That Sunset is a residential street in Beverly Hills dates to decisive action taken by the community half a century ago. "Back in 1937, the town voted to make everything north of Santa Monica Boulevard (an area including Sunset) an R-1 residential zone," said Fred Cunningham, a city spokesman. "Now, anything has to go to a vote in a city election before it can be changed."

The only exception to this rule: the world-famous Beverly Hills Hotel; it is exempt because it was built in 1912. The Mission Revival-style building with a pink and green color scheme was built to attract home buyers to the city. It met that goal and began luring wealthy hotel guests, too.

Kennedys Stayed There

Kenneth Leffers, a bellman at the hotel since 1944, said he has met some of the world's richest, most famous people. "Maybe some (of) the stars aren't the most interesting guests. (But) we not only have stars of entertainment but the business world, too. We get as many from the political world.

"For instance, all the Kennedys used to stay here. We have so many doors and it's a low building, so it's hard to guard someone, and John Kennedy had to go elsewhere (after he became President).

"We had former president Sukarno of Indonesia I don't know how many times and the Shah of Iran. . . . Princess Margaret and all her retinue, Madam Chiang Kai-shek, former Queen Juliana of Holland were here. The Fords, the heads of General Motors, too."

The hotel is equally popular with entertainers, the Polo Lounge restaurant off the lobby, especially so. On a recent morning, singer Kenny Rogers ate breakfast there. So did Judith Light, star of the ABC comedy "Who's the Boss."

If there's any doubt about it, statistics tell the story of the economic clout of those who live in the Sunset area in Beverly Hills. Homes on or near the Boulevard often sell in the $2-million to $8-million range, said Jack Hupp, a longtime area real estate agent.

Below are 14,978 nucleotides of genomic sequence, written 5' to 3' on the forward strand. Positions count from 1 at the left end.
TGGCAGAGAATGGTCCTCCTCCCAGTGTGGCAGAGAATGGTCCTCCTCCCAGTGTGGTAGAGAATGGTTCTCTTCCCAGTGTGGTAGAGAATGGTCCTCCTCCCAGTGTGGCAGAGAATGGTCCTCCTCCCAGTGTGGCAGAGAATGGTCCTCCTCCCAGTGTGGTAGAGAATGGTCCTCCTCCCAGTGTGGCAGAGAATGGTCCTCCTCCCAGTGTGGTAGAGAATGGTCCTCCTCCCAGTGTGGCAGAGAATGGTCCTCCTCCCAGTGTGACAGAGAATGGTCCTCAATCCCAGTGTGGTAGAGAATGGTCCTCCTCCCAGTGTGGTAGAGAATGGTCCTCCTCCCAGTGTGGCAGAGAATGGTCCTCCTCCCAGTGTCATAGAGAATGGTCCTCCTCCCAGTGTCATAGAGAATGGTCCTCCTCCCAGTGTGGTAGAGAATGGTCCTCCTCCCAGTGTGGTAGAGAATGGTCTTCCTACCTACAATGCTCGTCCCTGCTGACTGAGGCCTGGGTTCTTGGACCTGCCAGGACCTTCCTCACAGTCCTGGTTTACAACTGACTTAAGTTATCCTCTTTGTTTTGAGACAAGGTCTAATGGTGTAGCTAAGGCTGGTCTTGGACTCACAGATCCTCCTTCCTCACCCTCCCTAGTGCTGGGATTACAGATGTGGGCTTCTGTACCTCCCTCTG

The median family income is $25,046, according to the local Chamber of Commerce, but the "median family income north of Santa Monica Boulvard, is at least three or four times greater than the predominantly renter-occupied areas south of Santa Monica Boulevard, which have an average income of $18,607 annually."

Because of such wealth, area residents--93.6% of whom are white and 84.5% of whom hold white-collar jobs if they do work--are subjects of intense public interest. And at least one affluent homeowner has a whimsical view of all that. The first Sunset home west of Beverly Hills, in the Holmby Hills section of West Los Angeles, has put up a display of lifelike sculptures outside the gated estate: Two naked boys try to scale a corner of the fence as two painters in bib overalls roll a coat of paint on the wall nearby; a homeless man also is shown sleeping on a bench, a newspaper covering his face, while a tourist couple with binoculars stand on tiptoes to get a better look at the mansion.

The large homes in Holmby Hills, an area in which 91% of the residents are whites, are something to behold. So is the community's average, annual household income: $88,267.

"The density of wealth is incredible," said Meyer, formerly of the Community Redevelopment Agency. "Most people who have this type of wealth have acres and acres. These are big houses costing lots of money on relatively small parcels of land."

Just west of Holmby Hills, Sunset passes the gates of Bel-Air Estates and UCLA before it crosses the San Diego Freeway and winds into Brentwood.

There, the Sunset homeowners--like their neighbors in Beverly Hills and Holmby Hills--are fighting to preserve the residential feel along the byway.

Brentwood, which is 93.3% white and has a median household income of $39,681, has a small-town charm worth preserving, longtime residents say.

"You know what's unique about Brentwood?" asks pharmacist Harold Lassoff, who has owned the Brent-Air Pharmacy in Brentwood Village for 37 years. "We're part of Los Angeles, but we don't live the Los Angeles life.

Nostalgic for Old Times

"We live the Brentwood life and we utilize Sunset to take us to other parts of Los Angeles. . . . Brentwood is walking along the street and talking to your neighbors and shopping within your community and knowing your merchants."